• What makes Hannah a heroine in this story is NOT the way she bears up under bullying. Even though she didn’t get sucked into anger and malice, she fell victim to despair and depression. Hannah’s victory comes ONLY after she turns everything over to God in prayer. Peninnah’s pettiness is crushed by God’s miraculous provision.
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May this be true in our lives, too– That we would turn to God, and replace bitterness, pettiness, pain and rivalry with His joy, fulfillment, and grace.

Let All Within Us Praise His Holy Name


O holy night! 
The stars are brightly shining 
It is the night of the dear Savior’s birth! 
Long lay the world in sin and error pining 
Till he appeared and the soul felt its worth. 
A thrill of hope the weary world rejoices 
For yonder breaks a new and glorious morn!

Refrain:
Fall on your knees 
O hear the angel voices 
O night divine 
O night when Christ was born 
O night divine 
O night, O night divine

Led by the light of Faith serenely beaming 
With glowing hearts by His cradle we stand 
So led by light of a star sweetly gleaming 
Here come the wise men from Orient land 
The King of kings lay thus in lowly manger 
In all our trials born to be our friend.

Refrain
Truly He taught us to love one another 
His law is love and His gospel is peace 
Chains shall He break for the slave is our brother 
And in His name all oppression shall cease 
Sweet hymns of joy in grateful chorus raise we, 
Let all within us praise His holy name.

Refrain

 

From /www.songsforteaching.com/christmas/oholynight.php
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To the untrained eye, it was not a Holy Night– The streets of Bethlehem were crowded and dusty. The night, even if the stars were shining, was filled with noises and smells that fell far short of anything sacred or glorious. There were strangers clogging the city’s streets and inns and homes– extra animals to shelter, extra mouths to feed, extra waste everywhere. It was a weary world, it was in error and it was pining– but it was also noisy, angry, distracted by petty inconveniences and worried by chaos and upheaval and oppression.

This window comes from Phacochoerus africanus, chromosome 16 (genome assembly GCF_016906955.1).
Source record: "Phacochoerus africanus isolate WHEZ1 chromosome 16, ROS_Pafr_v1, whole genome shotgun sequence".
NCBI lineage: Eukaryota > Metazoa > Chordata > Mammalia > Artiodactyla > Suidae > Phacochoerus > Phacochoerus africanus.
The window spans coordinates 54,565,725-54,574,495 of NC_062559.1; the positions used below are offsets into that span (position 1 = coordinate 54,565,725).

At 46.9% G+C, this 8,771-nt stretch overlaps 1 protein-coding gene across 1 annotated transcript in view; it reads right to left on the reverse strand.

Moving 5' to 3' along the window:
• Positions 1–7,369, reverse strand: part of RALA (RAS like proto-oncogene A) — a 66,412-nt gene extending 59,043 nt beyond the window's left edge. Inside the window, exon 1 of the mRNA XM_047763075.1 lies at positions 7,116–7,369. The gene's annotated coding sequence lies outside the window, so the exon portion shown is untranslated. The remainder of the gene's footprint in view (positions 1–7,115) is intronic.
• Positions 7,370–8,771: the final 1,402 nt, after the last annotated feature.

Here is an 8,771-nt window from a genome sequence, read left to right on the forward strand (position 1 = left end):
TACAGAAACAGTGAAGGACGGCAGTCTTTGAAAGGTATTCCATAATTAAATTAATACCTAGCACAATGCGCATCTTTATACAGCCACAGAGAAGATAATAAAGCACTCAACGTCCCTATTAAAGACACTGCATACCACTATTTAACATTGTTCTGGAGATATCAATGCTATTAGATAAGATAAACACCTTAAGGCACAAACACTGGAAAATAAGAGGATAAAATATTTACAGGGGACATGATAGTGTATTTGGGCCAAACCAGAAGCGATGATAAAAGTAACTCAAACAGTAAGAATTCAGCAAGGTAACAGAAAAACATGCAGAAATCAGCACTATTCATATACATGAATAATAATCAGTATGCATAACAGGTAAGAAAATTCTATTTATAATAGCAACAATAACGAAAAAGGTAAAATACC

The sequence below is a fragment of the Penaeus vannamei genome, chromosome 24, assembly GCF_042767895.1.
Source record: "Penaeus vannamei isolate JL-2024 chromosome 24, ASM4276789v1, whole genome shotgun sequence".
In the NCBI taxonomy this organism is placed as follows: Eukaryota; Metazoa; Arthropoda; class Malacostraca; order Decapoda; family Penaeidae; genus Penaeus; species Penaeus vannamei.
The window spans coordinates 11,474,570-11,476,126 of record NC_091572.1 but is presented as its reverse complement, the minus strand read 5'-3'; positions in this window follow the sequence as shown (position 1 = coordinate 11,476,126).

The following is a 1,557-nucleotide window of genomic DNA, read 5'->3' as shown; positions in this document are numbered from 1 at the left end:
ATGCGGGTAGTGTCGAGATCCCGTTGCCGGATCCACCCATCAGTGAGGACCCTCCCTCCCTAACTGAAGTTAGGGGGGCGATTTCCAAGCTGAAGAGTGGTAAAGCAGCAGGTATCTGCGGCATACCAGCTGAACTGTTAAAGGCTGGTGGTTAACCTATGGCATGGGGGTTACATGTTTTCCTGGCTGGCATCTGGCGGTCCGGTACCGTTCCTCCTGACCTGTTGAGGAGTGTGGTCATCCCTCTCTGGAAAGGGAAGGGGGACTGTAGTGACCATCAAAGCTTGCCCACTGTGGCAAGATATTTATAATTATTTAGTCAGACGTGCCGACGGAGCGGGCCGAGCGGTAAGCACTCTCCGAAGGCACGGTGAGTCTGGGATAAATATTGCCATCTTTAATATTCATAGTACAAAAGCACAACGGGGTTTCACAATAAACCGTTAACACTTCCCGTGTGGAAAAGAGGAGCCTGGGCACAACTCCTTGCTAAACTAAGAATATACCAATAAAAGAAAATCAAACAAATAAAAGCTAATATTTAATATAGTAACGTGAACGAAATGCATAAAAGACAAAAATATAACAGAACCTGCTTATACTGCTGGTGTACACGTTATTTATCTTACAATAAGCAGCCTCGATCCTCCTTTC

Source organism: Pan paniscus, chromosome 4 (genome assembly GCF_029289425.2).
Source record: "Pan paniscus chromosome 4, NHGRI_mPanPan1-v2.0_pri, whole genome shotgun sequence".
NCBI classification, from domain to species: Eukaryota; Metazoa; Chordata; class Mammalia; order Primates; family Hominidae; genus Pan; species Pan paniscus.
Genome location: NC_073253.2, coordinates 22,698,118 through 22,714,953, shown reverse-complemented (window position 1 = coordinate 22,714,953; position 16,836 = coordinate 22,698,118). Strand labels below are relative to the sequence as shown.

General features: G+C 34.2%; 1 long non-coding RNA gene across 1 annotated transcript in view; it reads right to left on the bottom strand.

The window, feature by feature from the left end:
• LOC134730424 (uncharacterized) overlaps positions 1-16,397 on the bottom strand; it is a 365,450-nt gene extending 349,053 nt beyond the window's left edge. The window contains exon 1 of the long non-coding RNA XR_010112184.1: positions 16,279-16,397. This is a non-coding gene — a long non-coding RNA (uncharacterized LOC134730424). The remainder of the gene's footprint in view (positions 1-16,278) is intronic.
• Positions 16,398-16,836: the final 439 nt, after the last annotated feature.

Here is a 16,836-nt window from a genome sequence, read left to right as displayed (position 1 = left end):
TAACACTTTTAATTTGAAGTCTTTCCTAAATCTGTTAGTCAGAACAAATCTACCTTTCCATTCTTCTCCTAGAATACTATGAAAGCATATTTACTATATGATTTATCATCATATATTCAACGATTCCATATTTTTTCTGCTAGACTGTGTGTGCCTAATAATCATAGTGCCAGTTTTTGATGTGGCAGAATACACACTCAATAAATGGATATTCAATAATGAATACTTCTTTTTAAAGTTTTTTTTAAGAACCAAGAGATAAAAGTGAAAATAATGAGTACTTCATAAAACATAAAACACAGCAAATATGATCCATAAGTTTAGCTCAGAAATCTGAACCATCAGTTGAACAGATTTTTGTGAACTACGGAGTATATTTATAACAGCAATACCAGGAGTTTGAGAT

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There was nothing special about the night itself. It was NOT a Holy Night until Holiness arrived in the form of a squalling infant born to a teenage mother and a carpenter/stepfather who were compelled to beg for shelter in an unfamiliar city full of squalor and resentment. People had come from all over to be nothing more than numbers in an unpopular bureaucratic nightmare. This child might have been no more than a number to the governor of the region, or to the Roman Empire, or to the Herod, the hamstrung pseudo-ruler of Judea–but His coming split history in two; it redefined the value of a single, simple soul! This was the night when the creator entered His creation AS a member of the creation– a child among other children; a helpless baby in a fallen and depraved world, vulnerable to disease, cruelty, abuse, starvation, exposure and exploitation. This God/Man would see and hear, and smell and feel the ugliness of leprosy, poverty, hunger, homelessness, despair, grief, madness, war, slavery, loneliness, betrayal, and death.